But into the morning services all over the land come children carrying bags, and in their bags they have colouring books, pencil boxes, toys, small computers, reading books etc. This is because there is no Sunday School going on at the same time as the sermon, and it would be an unthinkable disaster if children were to be bored. These families never bring their children to the evening service for the same reason. I know a church in Africa which has a white pastor. Several other white Christian missionaries and their families worship there, but the other white mothers and their children do not attend the morning service, leaving the building and going home after the pre-service Sunday School. Only the men remain and worship, but every other family in the church, who are all African, and whose second language is English, are there for the entire service. Is it the western world’s hatred of boredom that is affecting us?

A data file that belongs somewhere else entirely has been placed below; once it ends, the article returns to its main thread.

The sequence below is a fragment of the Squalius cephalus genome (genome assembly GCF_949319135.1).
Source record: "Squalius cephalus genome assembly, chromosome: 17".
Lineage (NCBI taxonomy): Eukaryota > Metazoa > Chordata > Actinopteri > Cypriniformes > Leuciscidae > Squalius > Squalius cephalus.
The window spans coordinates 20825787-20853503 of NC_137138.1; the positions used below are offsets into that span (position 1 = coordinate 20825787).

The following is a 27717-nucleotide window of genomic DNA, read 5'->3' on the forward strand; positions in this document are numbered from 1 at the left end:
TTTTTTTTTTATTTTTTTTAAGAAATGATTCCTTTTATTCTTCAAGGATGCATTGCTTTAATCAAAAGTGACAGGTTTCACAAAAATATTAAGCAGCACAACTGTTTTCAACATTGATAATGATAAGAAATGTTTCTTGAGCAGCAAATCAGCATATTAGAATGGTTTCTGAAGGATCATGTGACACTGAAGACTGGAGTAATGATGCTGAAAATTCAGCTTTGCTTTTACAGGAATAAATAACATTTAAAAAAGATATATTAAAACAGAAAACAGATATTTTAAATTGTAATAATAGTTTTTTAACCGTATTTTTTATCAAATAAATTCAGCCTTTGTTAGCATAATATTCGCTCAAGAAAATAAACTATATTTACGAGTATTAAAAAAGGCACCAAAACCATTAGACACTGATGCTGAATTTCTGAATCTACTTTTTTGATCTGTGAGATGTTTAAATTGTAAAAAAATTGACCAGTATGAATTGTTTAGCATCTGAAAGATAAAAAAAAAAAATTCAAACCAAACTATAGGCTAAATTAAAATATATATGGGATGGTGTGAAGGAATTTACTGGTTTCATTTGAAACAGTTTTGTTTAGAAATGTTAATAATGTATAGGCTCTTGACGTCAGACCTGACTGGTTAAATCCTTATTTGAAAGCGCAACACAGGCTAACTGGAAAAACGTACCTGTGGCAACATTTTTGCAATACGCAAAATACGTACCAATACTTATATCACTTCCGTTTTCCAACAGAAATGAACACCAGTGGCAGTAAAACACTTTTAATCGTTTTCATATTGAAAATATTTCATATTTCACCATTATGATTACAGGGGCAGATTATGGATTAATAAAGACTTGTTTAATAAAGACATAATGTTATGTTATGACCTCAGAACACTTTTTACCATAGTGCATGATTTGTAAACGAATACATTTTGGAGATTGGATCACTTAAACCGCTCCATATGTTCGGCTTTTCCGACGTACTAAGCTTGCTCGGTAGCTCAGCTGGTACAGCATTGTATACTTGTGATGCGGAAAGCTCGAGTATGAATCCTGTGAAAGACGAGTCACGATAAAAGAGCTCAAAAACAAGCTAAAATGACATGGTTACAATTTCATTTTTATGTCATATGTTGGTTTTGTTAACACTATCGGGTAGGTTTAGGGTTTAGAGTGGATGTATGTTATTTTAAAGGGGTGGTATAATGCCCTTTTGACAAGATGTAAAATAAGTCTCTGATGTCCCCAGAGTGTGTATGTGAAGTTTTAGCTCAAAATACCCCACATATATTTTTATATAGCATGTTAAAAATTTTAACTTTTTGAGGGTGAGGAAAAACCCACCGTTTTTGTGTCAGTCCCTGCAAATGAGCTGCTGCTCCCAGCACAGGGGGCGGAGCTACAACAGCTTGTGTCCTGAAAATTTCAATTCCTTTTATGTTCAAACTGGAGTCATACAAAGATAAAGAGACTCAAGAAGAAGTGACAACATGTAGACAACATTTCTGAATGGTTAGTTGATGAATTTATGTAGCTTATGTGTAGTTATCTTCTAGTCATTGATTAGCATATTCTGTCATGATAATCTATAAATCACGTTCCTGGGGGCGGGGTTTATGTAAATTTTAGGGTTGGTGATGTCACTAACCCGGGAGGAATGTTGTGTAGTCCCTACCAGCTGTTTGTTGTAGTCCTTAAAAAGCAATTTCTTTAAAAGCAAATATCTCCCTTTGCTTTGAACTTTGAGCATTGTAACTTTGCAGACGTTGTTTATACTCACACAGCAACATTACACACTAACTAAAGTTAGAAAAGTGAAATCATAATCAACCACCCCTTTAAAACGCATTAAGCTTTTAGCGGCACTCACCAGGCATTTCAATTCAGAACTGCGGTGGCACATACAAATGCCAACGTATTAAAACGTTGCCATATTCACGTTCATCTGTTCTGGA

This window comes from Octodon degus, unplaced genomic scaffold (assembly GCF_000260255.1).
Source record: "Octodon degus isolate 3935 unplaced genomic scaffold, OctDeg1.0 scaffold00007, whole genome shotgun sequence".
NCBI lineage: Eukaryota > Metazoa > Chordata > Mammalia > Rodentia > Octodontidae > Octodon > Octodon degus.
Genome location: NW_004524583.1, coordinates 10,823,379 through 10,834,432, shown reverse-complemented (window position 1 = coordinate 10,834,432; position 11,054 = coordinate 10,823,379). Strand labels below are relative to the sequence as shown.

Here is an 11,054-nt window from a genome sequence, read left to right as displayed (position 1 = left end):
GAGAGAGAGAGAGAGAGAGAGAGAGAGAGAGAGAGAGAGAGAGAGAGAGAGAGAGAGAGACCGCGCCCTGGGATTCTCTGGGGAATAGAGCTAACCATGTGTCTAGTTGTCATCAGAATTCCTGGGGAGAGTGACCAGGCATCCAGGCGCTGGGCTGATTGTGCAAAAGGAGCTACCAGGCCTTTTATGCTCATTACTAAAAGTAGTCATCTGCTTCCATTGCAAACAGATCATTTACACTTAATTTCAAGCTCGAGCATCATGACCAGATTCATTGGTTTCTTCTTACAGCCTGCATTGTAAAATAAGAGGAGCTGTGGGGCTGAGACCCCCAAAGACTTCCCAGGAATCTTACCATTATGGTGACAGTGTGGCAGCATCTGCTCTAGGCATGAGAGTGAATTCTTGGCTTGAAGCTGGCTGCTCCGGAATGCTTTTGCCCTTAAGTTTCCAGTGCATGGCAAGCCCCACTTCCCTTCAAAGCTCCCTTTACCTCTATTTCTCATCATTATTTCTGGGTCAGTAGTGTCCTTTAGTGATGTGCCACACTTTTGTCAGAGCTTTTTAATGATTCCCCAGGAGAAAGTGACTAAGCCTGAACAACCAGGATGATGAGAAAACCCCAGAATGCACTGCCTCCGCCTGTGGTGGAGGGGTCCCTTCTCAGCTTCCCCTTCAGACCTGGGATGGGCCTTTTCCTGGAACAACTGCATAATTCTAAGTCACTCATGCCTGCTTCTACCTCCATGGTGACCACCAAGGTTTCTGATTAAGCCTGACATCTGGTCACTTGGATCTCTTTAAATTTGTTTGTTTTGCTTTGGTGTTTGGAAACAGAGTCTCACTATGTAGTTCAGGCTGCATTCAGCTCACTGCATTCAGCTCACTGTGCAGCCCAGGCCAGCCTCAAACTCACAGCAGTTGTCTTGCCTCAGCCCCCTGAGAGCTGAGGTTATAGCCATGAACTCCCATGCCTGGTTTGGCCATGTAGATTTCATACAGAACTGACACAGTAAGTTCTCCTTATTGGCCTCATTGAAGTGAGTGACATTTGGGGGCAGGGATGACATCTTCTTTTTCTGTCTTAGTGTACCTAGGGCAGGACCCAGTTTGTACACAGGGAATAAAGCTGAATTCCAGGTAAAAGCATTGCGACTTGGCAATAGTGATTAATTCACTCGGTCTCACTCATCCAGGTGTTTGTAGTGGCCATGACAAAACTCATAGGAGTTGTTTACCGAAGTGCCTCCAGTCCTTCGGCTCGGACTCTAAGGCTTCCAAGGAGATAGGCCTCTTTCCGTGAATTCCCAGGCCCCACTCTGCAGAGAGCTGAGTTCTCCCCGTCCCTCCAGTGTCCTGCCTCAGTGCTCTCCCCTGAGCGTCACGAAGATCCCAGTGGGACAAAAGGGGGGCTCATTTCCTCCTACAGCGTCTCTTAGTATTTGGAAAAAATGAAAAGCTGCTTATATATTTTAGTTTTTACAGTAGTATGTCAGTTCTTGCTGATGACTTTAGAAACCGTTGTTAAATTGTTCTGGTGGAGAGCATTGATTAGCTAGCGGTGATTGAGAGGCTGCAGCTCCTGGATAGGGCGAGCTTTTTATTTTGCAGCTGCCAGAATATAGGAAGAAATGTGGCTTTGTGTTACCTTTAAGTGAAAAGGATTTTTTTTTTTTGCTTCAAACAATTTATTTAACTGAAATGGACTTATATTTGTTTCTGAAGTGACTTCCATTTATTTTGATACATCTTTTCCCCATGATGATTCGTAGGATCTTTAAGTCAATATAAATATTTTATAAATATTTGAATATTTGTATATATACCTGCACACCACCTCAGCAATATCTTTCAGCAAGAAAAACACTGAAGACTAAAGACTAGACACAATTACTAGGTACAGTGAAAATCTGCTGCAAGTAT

We are speaking of churches where there is the power of God in the ministry. There is relevance, application, affection for the congregation, illustration and the presence of the Spirit upon the Word. Men and women are being converted and sanctified. The children are always spoken to, and the whole service is over in 75 minutes. Yet still during those services the children are encouraged to be stimulated by anything other than the message being preached to them. Imagine you could take your children to listen to Spurgeon preaching. Would you go with a bag full of distractions to occupy them during the sermon, or would you pray that they would be touched and converted by his pleading message?